At the same time, the company has few weaknesses that it needs to look at if it is going to maintain an upward growth. The company need to counter the perception that its brands are of low quality compared to competitor’s brands. At the same time, the company is challenged with the issue of affordability in developing countries where a low level of income is a reality (Peter, 2011). The shrink in beer and industry also means low growth potentials.
Nonetheless, the company has a myriad of opportunities that it can utilise to sustain upward economic growth. The wide penetration of internet is creating a platform where the company can continue to strengthen its brands (Euronomitor International 2010). In addition, the firm has opportunity to expand beer’s appeal in more markets by using styles and flavours that attract more consumers. The emerging markets also expand the company’s growth opportunities. The company’s strategic partnership with the Coca Cola Company, CRE, Castle and many more is a platform for growth.
In terms of threats, the company operate in an industry that has already matured (IBISWorld 2014). The maturity in beverage industry means low prospect for growth. At the same time, the company is operating at a time when consumers are shifting their loyalty to soft drinks like fruit juices. The shift to soft drinks is motivated by health concerns. Health practitioners have for a long time argued that excessive consumption of alcohol is harmful to consumer’s health. Due to this problem, under other related social problems, beer industry is heavily regulated by the government. The latest figure also shows that there is weak demand of the company’s products in China and Australia (Evans, 2014). Since SABMiller products are accounted in dollar currency, the company is faced with the threat of currency fluctuations especially in central Europe and Africa.
(i) Balanced Scorecard Analysis
The following points can be drawn from the above scorecard:
Despite some challenges in the beer and beverage industry, the firm has managed to maintain the second position of the world largest brewer and still maintain superior long term revenue and profit growth. To sustain the long term growth, the firm aims to create a balanced and attractive global spread of business. This aim will be aptly achieved by developing strong, relevant brand portfolios that win in local market (Kimberley, 2014). Emphasis of local brands will raise the firm profitability.
(ii) Business processes
To increase profitability, the firm will have to create efficiency from a global scale. One way through which the firm can achieve efficiency is by creating a global business services function that consolidates many of its back office and specialist functions in three centres around the world (SABMiller Plc Annual Report, 2013). Secondly, the firm need to optimise its supply chain.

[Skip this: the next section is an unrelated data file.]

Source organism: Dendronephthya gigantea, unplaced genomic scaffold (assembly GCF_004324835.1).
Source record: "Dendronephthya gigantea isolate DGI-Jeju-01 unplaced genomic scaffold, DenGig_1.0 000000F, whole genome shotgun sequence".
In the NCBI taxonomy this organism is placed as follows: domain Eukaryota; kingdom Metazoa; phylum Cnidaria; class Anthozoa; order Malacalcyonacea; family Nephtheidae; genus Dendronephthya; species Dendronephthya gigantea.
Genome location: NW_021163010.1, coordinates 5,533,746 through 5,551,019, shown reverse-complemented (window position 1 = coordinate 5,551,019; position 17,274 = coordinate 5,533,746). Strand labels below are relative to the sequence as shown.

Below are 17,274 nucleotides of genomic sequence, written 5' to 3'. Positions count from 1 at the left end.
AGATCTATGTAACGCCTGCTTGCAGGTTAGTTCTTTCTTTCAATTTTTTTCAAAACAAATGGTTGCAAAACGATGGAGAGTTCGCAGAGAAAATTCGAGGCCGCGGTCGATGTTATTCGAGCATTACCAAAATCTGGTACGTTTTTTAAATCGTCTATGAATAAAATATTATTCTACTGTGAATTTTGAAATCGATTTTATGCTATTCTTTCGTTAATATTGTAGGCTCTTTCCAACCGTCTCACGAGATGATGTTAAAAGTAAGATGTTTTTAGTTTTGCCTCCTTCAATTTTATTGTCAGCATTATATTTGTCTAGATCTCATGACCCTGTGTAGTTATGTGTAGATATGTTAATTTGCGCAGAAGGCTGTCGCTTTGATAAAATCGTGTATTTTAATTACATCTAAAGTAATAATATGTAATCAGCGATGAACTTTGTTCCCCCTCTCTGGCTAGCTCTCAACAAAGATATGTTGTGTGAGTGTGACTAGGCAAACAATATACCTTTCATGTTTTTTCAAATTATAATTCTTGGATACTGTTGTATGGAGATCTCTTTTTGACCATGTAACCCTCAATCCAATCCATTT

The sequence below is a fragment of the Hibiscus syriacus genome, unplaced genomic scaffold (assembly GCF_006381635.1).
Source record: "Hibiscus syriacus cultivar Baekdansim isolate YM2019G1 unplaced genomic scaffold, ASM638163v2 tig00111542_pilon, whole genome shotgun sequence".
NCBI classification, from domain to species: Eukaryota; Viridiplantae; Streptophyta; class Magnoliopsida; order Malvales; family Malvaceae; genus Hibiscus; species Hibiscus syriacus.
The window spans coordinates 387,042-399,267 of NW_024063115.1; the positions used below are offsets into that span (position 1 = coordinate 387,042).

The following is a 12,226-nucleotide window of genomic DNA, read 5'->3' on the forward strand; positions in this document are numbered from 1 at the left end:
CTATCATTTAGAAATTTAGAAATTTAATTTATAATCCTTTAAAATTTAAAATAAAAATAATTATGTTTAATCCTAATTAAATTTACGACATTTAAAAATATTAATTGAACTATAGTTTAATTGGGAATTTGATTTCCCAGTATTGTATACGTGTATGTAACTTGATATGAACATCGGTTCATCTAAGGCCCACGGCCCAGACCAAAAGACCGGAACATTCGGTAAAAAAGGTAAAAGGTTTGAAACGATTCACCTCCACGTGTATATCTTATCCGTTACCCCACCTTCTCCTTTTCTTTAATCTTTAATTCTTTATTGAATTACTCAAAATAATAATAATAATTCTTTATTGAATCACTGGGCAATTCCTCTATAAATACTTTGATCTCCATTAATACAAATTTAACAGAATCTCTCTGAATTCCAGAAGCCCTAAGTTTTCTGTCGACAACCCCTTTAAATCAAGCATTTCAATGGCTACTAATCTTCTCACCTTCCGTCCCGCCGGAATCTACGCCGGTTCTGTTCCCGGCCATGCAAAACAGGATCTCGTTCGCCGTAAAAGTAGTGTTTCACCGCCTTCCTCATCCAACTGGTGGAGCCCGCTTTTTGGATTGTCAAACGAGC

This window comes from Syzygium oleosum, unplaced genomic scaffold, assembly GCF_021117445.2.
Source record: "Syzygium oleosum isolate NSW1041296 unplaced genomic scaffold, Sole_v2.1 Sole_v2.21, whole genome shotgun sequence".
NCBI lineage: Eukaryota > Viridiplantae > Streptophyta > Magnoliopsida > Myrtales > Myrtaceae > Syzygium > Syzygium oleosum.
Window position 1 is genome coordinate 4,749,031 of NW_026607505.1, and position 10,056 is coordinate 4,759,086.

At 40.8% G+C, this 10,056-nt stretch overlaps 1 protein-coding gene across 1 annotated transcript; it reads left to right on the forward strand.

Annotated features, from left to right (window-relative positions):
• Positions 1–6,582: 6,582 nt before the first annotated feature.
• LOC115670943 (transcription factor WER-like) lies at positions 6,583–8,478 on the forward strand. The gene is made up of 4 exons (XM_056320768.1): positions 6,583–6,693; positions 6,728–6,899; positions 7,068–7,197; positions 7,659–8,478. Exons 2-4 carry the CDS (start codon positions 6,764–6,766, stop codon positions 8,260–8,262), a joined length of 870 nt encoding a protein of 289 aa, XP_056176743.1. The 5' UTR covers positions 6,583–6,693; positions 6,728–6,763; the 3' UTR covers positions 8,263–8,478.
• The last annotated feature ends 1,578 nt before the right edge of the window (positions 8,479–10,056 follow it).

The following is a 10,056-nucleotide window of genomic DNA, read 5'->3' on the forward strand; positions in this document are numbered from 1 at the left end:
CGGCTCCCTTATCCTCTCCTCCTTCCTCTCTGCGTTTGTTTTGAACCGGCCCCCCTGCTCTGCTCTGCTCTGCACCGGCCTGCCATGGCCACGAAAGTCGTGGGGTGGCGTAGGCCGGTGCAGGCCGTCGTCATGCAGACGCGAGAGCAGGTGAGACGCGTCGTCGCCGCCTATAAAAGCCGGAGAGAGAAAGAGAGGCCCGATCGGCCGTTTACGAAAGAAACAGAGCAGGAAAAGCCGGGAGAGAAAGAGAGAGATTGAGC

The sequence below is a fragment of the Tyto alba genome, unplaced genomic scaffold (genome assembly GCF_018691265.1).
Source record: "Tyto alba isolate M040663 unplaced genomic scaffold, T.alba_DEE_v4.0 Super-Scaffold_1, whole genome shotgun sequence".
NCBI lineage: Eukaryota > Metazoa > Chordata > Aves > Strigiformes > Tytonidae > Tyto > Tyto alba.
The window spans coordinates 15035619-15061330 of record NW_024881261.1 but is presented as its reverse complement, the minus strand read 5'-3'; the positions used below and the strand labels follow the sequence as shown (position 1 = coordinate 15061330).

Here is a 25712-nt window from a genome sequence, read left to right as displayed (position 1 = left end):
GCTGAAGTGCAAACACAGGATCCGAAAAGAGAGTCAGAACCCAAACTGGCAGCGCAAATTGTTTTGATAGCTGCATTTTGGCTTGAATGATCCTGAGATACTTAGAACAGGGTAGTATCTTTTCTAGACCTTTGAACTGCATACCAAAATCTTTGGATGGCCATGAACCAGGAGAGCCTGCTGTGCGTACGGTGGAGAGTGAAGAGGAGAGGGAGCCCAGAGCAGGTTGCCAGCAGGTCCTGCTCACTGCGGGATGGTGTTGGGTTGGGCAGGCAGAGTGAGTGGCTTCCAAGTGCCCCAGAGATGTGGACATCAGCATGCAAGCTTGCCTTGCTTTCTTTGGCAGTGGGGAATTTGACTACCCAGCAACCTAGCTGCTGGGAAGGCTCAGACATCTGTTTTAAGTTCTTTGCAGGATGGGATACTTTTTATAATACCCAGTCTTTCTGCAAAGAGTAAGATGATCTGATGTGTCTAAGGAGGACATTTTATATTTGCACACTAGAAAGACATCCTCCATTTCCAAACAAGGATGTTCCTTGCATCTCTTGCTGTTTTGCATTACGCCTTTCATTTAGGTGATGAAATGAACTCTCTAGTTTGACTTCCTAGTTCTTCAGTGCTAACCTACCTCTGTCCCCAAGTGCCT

Beer is always passionately local. The firm need to expand its global brand portfolio to benefit from the emerging market. Pricing and affordability is crucial in increasing sales in developing nations.
(iv) Learning and growth
The firm currently employs more than 70 000 employees. The company recognise that its employees are its most valuable assets. The company has a knowledge-management programme that seeks to improve employees’ collaboration. Continued training and development coupled with targeted talent acquisition is going to enhance productivity and efficiency.
(a) Management Team
SABMiller Plc has a complex organisation with a complex organisational structure. At the top apex of the structure, the company is run by a CEO who is also a member of the board. The top leadership of the organisation also include the chairman of the board, the vice chairman of the board and 11 directors. In its broadest form, the company relies on location departmentalisation to organise its activities.
Location departmentalisation is a logical structure for a company that manufactures localised products (Smit 2007). It fits well with the organisations’ strategy of becoming “a global brewer built on local insights” (Clark, 2014; 5). For SABMiller, each department in the segmented market is expected to design products that are competitive in the local market. The understanding of this organisational structure is that each regional is culturally different and has to be approached differently. Like Smit et al (2007; 201) observes, such a structure leaves the area managers with the necessary autonomy to adjust to local business environments.